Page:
Each year, I attempt to honor the 17th of Sivan, which is the yahrzeit of the day my father’s family and town were massacred during the Holocaust. But I must admit, this year feels very different. We are seeing vicious antisemitism rear its ugly head all over the world and notably, throughout social media. This time, hatred towards Jews is justified under the guise of racial justice. I don’t think we ever really witnessed a time that Jews were being spit on, beaten up and harassed in broad daylight in this country. I’m sorry to say that much of this does not even feel surprising to me. Children of survivors often grew up with the distinct feeling that at any time the other shoe could drop and the world could change overnight.
Never has this role of transmitting my fathers story felt more important than it does right now. To just mark this occasion with yahrzeit candles and even meaningful tefilot somehow does not suffice. The reality is that we need to step up, speak out and take action in the face of this evil mutating virus of antisemitism. We have certainly learned from history that if we don’t stand up for ourselves no one will stand up for us. It is sad that so many well intentioned Jews have been outspoken for other causes and now are shocked at the silence of so many. There are also, unfortunately Jews who naively think that distancing themselves from an unmistakable Jewish connection to Israel will spare them. We must educate ourselves and our children to be proud of our own heritage, and to be outspoken. We must never apologize for standing up for ourselves, or for defending Israel and the IDF who do just that. Never again is right now.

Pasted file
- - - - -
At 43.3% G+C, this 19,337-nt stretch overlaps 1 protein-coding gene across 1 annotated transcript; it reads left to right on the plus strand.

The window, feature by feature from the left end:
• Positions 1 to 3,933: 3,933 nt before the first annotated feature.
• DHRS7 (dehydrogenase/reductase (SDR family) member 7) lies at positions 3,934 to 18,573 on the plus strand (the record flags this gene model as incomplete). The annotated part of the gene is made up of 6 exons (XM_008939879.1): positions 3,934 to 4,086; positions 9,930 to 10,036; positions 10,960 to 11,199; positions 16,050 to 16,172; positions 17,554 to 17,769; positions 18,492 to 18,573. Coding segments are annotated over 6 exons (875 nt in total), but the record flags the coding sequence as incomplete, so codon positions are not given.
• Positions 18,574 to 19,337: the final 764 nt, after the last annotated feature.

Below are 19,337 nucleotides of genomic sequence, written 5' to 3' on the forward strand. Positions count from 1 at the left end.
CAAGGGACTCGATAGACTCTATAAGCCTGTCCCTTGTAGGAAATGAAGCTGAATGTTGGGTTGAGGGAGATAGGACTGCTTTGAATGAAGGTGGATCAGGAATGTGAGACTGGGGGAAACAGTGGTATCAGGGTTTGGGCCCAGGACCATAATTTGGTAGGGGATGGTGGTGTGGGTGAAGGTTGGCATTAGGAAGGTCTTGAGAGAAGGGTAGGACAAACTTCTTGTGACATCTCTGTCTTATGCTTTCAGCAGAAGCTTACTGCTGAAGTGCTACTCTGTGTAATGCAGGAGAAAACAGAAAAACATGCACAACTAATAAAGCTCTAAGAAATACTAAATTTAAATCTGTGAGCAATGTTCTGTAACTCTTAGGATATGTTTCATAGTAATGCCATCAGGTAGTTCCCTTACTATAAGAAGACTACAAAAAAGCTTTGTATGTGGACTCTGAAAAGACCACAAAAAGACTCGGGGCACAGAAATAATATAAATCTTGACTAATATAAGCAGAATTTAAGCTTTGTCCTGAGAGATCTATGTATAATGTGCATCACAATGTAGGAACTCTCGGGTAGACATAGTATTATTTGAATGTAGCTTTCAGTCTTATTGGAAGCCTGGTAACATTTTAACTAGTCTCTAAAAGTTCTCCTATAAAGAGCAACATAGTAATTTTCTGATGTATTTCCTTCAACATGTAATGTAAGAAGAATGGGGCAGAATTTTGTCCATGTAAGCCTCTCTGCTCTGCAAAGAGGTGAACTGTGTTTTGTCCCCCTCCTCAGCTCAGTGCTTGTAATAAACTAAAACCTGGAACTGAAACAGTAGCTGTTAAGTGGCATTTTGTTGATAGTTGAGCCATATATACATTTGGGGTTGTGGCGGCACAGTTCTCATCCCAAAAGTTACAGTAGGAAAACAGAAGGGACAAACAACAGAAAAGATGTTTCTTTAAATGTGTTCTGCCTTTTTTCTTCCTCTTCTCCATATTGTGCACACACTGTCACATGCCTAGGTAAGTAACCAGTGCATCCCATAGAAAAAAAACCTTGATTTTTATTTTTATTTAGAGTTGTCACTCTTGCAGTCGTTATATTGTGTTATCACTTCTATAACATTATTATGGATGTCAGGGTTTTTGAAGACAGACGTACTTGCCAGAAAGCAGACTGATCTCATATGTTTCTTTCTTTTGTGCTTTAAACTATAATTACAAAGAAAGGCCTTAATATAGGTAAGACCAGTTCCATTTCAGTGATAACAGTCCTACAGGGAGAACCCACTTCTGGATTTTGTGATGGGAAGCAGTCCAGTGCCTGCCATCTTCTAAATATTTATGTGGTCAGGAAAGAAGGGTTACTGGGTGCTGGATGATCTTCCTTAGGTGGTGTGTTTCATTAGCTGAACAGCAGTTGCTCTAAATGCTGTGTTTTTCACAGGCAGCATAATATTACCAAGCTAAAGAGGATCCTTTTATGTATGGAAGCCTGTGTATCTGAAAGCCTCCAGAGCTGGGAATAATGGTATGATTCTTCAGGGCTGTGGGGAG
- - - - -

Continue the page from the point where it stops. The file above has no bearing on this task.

In this week’s parsha, Parshat Beha’alotcha, Aaron is given instructions on how to light the menorah in the mishkan. Commentators have explained that once the wick was lit, the kohen had to step back and allow the flame to rise by itself and keep burning on its own. On this yahrzeit, as we honor the memory of our ancestors, we must rise to the occasion by speaking out in defense of our people, and making this obligation our own.